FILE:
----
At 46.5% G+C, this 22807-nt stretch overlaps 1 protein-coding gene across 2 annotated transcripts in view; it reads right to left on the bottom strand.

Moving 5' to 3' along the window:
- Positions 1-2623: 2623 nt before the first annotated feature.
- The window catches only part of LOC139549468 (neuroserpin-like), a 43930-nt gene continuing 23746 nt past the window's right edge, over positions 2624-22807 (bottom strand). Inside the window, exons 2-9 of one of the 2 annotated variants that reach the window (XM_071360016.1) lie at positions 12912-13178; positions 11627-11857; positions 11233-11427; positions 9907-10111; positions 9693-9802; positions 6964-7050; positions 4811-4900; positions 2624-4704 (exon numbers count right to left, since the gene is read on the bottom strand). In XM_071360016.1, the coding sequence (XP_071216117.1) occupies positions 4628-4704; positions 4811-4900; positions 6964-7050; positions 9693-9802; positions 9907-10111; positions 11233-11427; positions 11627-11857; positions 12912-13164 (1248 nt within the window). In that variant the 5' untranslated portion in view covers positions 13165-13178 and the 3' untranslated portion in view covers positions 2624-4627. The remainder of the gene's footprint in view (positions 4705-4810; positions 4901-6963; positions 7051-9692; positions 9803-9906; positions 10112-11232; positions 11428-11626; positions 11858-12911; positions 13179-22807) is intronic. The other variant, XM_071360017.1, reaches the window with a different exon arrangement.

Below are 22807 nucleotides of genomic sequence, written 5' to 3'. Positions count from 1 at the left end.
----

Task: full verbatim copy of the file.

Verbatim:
At 46.5% G+C, this 22807-nt stretch overlaps 1 protein-coding gene across 2 annotated transcripts in view; it reads right to left on the bottom strand.

Moving 5' to 3' along the window:
- Positions 1-2623: 2623 nt before the first annotated feature.
- The window catches only part of LOC139549468 (neuroserpin-like), a 43930-nt gene continuing 23746 nt past the window's right edge, over positions 2624-22807 (bottom strand). Inside the window, exons 2-9 of one of the 2 annotated variants that reach the window (XM_071360016.1) lie at positions 12912-13178; positions 11627-11857; positions 11233-11427; positions 9907-10111; positions 9693-9802; positions 6964-7050; positions 4811-4900; positions 2624-4704 (exon numbers count right to left, since the gene is read on the bottom strand). In XM_071360016.1, the coding sequence (XP_071216117.1) occupies positions 4628-4704; positions 4811-4900; positions 6964-7050; positions 9693-9802; positions 9907-10111; positions 11233-11427; positions 11627-11857; positions 12912-13164 (1248 nt within the window). In that variant the 5' untranslated portion in view covers positions 13165-13178 and the 3' untranslated portion in view covers positions 2624-4627. The remainder of the gene's footprint in view (positions 4705-4810; positions 4901-6963; positions 7051-9692; positions 9803-9906; positions 10112-11232; positions 11428-11626; positions 11858-12911; positions 13179-22807) is intronic. The other variant, XM_071360017.1, reaches the window with a different exon arrangement.

Below are 22807 nucleotides of genomic sequence, written 5' to 3'. Positions count from 1 at the left end.